From the NIH Office of History Website. Described as:
“Black enameled metal cart with single drawer which holds small accessories. Metabolor is tan enameled metal with chrome accents. Display dial on back. The left side has an oxygen fill line and knob; the front has a canister, stainless steel hose bracketed to torn black rubber hoses; gauges; and recording area with paper.”
Found on the Invaluable Auction Website. Described as:
“Medical Device Metabulator, 1954 Manufactured by: Sanborn Company, USA, device used to measure how much oxygen a patient consumed while breathing, mahogany case on rolls, height 32 1/3 in., with accessories. “
From The Doctors of BC Medical Museum website. Described as:
“A Sanborn Metabulator, model 10, serial number 1845, volts 115, cycles 60, amps 0.5 with an inbuilt recording compartment with paper roll to print paper chart, a barometer and thermometer dial, a carbon dioxide absorption chamber filled with soda lime granules and an oxygen gas cylinder B.P. Oxygen. The metabulator is on casters making it easily portable, with a protective hood cover. A right-hand side door opens to reveal the oxygen tank and a storage area which contains a scoop tool, a jar holder and a lever tool. An engraved metal plaque attached to the metabulator reads MADE FOR S. KATHLEEN GRAHAM M.D. BY SANBORN COMPANY CAMBRIDGE. MASS. U.S.A.”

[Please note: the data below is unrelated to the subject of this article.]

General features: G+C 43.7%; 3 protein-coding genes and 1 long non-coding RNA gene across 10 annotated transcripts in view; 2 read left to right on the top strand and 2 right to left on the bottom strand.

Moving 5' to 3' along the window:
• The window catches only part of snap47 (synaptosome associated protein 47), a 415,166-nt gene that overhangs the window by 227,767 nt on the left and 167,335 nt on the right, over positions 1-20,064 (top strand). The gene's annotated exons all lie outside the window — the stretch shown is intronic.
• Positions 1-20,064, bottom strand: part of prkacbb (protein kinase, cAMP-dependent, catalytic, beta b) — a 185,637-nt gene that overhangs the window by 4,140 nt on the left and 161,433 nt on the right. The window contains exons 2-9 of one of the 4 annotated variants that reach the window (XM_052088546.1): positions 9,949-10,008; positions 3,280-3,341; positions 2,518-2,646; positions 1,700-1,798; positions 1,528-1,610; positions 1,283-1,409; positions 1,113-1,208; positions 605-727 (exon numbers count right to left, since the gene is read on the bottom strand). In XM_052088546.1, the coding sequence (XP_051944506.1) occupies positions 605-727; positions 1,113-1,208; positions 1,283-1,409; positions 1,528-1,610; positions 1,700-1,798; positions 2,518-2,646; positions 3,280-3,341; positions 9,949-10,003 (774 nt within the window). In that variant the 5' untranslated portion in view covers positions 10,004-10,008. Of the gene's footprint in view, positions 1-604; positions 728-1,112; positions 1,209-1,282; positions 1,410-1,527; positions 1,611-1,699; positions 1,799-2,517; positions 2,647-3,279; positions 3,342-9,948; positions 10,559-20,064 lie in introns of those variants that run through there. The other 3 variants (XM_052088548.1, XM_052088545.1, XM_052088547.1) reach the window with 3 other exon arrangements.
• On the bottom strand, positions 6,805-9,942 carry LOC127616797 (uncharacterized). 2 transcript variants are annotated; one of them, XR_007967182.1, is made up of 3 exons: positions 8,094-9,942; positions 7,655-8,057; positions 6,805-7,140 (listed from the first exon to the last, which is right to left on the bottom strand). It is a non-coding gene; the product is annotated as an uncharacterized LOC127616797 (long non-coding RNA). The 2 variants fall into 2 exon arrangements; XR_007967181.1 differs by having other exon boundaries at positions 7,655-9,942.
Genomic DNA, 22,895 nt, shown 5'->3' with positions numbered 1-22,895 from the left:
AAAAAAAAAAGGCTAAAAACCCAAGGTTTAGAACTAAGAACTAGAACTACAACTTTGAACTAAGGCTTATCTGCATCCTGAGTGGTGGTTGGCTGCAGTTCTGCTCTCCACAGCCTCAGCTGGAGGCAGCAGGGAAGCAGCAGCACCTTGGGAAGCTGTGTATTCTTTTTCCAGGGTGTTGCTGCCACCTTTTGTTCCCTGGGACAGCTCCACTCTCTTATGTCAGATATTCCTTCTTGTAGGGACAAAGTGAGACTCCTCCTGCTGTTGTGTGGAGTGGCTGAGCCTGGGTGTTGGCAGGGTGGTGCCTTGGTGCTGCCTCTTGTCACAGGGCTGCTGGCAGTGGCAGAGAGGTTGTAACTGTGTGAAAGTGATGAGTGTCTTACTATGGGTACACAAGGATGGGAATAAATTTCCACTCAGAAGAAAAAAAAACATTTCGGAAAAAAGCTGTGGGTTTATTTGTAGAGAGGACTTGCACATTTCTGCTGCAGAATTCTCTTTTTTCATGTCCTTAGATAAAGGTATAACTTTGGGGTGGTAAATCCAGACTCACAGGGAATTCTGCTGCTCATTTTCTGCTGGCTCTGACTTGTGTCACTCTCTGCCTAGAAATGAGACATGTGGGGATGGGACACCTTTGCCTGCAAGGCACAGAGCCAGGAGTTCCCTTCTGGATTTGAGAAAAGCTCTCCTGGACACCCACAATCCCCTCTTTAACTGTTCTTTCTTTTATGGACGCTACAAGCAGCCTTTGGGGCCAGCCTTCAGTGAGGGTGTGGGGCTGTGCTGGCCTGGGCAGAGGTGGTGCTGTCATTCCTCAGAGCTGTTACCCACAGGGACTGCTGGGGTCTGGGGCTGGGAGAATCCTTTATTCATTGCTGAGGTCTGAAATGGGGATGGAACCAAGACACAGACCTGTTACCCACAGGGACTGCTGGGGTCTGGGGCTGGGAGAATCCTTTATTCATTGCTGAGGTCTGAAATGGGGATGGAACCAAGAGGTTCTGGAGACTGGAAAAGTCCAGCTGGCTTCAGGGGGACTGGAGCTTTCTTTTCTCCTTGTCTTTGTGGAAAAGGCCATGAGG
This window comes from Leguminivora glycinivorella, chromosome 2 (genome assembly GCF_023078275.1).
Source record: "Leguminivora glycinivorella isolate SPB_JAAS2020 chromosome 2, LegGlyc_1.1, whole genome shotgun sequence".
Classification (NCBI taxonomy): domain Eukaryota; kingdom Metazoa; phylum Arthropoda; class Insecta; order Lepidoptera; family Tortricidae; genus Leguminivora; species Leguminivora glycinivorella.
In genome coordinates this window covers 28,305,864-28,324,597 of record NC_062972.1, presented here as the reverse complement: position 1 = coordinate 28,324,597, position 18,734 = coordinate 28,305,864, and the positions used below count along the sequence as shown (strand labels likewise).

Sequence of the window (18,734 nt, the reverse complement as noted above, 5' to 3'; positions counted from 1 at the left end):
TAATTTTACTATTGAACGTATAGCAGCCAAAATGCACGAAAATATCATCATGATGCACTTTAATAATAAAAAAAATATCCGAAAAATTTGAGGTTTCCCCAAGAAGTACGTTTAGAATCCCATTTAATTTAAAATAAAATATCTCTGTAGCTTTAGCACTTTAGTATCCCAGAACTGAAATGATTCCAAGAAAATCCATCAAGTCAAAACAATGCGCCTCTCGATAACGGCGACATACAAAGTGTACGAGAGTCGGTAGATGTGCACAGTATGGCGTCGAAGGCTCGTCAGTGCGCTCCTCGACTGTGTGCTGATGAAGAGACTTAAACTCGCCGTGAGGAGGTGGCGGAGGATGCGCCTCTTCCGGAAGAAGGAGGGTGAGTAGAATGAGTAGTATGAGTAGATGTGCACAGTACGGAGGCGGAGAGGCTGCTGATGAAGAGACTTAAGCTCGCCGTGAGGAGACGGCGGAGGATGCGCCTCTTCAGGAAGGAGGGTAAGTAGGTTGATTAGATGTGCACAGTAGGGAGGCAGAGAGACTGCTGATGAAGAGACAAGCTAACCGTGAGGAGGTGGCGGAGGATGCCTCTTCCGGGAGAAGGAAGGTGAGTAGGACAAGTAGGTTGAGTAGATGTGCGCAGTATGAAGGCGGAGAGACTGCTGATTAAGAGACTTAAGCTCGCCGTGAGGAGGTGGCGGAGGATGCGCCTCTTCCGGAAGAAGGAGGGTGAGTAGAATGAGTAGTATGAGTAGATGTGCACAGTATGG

Found on the Skinner Auction website. Described as:
“Mahogany Cased Metabulator by Sanborn Company, Cambridge, Massachusetts, circa 1950, recording compartment with paper roll, barometer and thermometer dial, carbon dioxide absorption chamber and oxygen tank, metal plaque stating Made for George Danis, MD by Sanborn Company, Cambridge, Mass., USA, all in a mahogany cabinet with draw on wheels and instruction manual, ht. 41 in. “
From ‘Analysis of the ventilatory defect by timed vital capacity measurements.’ By Edward Gaensler, American Review of Tuberculosis, 1951; 64(3): page 260.
“Fig. 1. Vital capacity spirometer with timed capacity attachment and electronic timer. The insert shows the timing device with the cover removed. On the left is the micro-switch which initiates the timed interval when the spirometer bell begins to rise. On the right is the midget solenoid which moves the added second pointer only while it is activated by the timer. “
Undated publicity photo. Style suggests it’s from around 1950 but could be a decade either way.
Undated photograph, but likely from around 1950.
From “Methods in pulmonary physiology”, by Bertels H, Bucherl E, Hertz CW, Rodewald G, Schwab M. Translated by Workman JM. Hafner Publishing Co., 1963, page 106. Dated as being manufactured in 1955.
From “Methods in pulmonary physiology”, by Bertels H, Bucherl E, Hertz CW, Rodewald G, Schwab M. Translated by Workman JM. Hafner Publishing Co., 1963, page 31. Undated, but probably from around 1950.
From “Methods in pulmonary physiology”, by Bertels H, Bucherl E, Hertz CW, Rodewald G, Schwab M. Translated by Workman JM. Hafner Publishing Co., 1963, page 39.